“So when we practice zazen, all that exists is the movement of the breathing, but we are aware of this movement. You should not be absent-minded. But to be aware of the movement does not mean to be aware of your small self, but rather of your universal nature, or Buddha nature.”
-D.T. Suzuki, Zen Mind, Beginner’s Mind
What is zazen?
In its practical sense, zazen is a sitting meditation where you focus on breathing. The instruction is simple: sit in the lotus position, keep your back straight, and maintain your focus on breathing for as long as you can.
Inevitably, your mind will wander, as it usually does. Feelings may arise. You might feel annoyed or you might feel bored. The instruction is not to fight these feelings but to notice them and focus on the action of breathing.
And breathing is an action, though we don’t generally think of it that way. Breathing is an ever-present metronome in our lives; we tune it out most of the time, because it is so automatic. We breathe through every moment of our lives, until we don’t. Breathing is the pulse of life.
So when we intentionally pay attention to the breath, we are paying attention to life. With every inhale, we draw the world in. With every exhale, we let it go.
And you may have heard that expression countless times. But the words are not the point. Set an alarm for 1 minute, and focus on what happens when you breathe. Notice how your belly expands when you inhale; how it contracts when you exhale. Notice your thoughts when you inhale – what does it bring up for you? I sometimes become self-conscious of my belly, and so my mind is more prone to wandering when I inhale. Still I breathe, whether I am aware of it or not. But, life is simpler when I am aware of my breath and its rhythms.
Suzuki says that the breath should connect you to your universal nature. I bring up Suzuki because I have begun re-reading his book, and also because, being a Zen master, he might know a thing or two about breathing. In any case, think about your breath, and how it connects you to other human beings. We all breathe.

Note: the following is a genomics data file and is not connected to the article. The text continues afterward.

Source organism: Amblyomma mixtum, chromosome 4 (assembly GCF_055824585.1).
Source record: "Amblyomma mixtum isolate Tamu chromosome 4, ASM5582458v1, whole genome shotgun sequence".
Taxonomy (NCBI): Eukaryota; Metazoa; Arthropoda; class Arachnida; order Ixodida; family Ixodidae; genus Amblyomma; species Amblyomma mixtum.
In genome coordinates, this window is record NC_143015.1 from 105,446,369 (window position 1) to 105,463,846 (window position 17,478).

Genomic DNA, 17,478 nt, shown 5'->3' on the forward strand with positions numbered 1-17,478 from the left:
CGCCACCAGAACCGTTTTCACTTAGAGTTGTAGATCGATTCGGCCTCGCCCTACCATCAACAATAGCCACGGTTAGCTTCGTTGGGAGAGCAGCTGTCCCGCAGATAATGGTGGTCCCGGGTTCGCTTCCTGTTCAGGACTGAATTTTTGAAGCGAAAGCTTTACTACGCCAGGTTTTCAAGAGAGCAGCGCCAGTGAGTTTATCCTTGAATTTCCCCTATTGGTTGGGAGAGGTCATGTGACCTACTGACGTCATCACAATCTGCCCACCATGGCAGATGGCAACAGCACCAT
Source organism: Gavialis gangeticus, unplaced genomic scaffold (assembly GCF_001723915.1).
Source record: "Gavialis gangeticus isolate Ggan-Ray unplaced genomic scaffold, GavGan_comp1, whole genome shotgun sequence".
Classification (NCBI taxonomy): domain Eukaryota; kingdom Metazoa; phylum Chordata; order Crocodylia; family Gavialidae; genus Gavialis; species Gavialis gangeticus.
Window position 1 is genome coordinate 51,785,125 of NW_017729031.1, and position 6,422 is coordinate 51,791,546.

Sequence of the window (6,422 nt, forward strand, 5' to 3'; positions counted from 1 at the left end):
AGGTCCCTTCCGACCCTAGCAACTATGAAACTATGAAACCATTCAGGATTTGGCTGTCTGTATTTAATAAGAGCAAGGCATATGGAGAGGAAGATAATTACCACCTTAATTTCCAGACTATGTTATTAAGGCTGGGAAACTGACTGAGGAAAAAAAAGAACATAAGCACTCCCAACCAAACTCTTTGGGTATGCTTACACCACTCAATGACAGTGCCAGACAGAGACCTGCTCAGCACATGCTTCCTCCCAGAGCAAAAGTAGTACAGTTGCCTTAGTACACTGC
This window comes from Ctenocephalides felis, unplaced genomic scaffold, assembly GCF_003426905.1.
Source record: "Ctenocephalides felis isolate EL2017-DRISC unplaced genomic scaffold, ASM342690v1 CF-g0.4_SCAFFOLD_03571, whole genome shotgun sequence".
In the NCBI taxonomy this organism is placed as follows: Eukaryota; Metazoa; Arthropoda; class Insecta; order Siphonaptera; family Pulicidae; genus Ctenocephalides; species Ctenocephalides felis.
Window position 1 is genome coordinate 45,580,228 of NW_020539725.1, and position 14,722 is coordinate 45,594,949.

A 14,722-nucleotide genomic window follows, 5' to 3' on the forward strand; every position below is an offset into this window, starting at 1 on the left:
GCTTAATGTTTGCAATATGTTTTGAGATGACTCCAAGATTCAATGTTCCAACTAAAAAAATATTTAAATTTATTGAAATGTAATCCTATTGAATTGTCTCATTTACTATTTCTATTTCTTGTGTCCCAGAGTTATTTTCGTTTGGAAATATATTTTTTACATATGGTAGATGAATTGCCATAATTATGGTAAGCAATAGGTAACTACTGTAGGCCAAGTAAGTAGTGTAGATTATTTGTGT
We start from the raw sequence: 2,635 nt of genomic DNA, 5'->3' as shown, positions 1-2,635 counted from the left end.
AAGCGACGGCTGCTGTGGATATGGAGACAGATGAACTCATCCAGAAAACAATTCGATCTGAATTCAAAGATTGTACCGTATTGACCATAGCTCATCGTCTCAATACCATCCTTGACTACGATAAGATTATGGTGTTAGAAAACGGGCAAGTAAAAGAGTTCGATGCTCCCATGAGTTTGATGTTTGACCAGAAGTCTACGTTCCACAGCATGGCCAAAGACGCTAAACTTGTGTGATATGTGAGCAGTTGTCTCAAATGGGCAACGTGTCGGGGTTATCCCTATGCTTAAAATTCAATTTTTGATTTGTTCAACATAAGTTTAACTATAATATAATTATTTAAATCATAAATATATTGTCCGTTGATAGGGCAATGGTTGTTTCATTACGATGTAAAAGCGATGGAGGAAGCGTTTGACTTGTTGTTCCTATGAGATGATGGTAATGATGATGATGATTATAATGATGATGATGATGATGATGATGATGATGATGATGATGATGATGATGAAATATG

Think about your breath, and how it connects you to other forms of life. Mary Oliver beautifully expressed: “You only have to let the soft animal of your body loves what it loves (…) Meanwhile, the world goes on.”
The breath can bring attention to the “soft animal of your body” – it reminds us of the interdependence between creatures and forms. The process of inhaling and exhaling will bring many things to the front — we have to love ourselves through the process. Focus on the act of breathing itself. Pema Chodron has talked about how exhaling can bring relief; we are letting go. Inhaling begins a new cycle of the breath, and so it too brings life and wholeness. Life moves in a similar way. Sometimes we “hold our breath” while waiting for a response or an outcome. On a greater plane, we are in the inhale of our life. When we are done with a situation, we have exhaled. We have let it go. We have exerted a cosmic out-breath.
These terms might sound esoteric in a way, but they aren’t – not really. Think about it. The breath is the basic pattern for life. Our life moves based on the breath. The next time that you feel anxious or stressed, notice the flow of your breathing. You might notice that it is shallow; a lung breath is not the same as a belly breath, nor will it make you feel the same way. A lung breath is somewhat disconnected. Belly breathing – also called diaphragmatic breathing – is full. It is the breath as it is intended to be. If you have a cat, notice how it breathes. A cat’s belly expands and contracts with the breath. A cat is ever-present in the moment; ever-curious and awake. We can learn much about zen from noticing their animal nature.
Suzuki regards breathing as a revolving door. With every inhale and exhale, entire worlds enter and exit at their will — each thought autonomous, each moment fleeting. Focusing on the breath is not absent-mindedness. It is being fully grounded in your essential nature – breathing.
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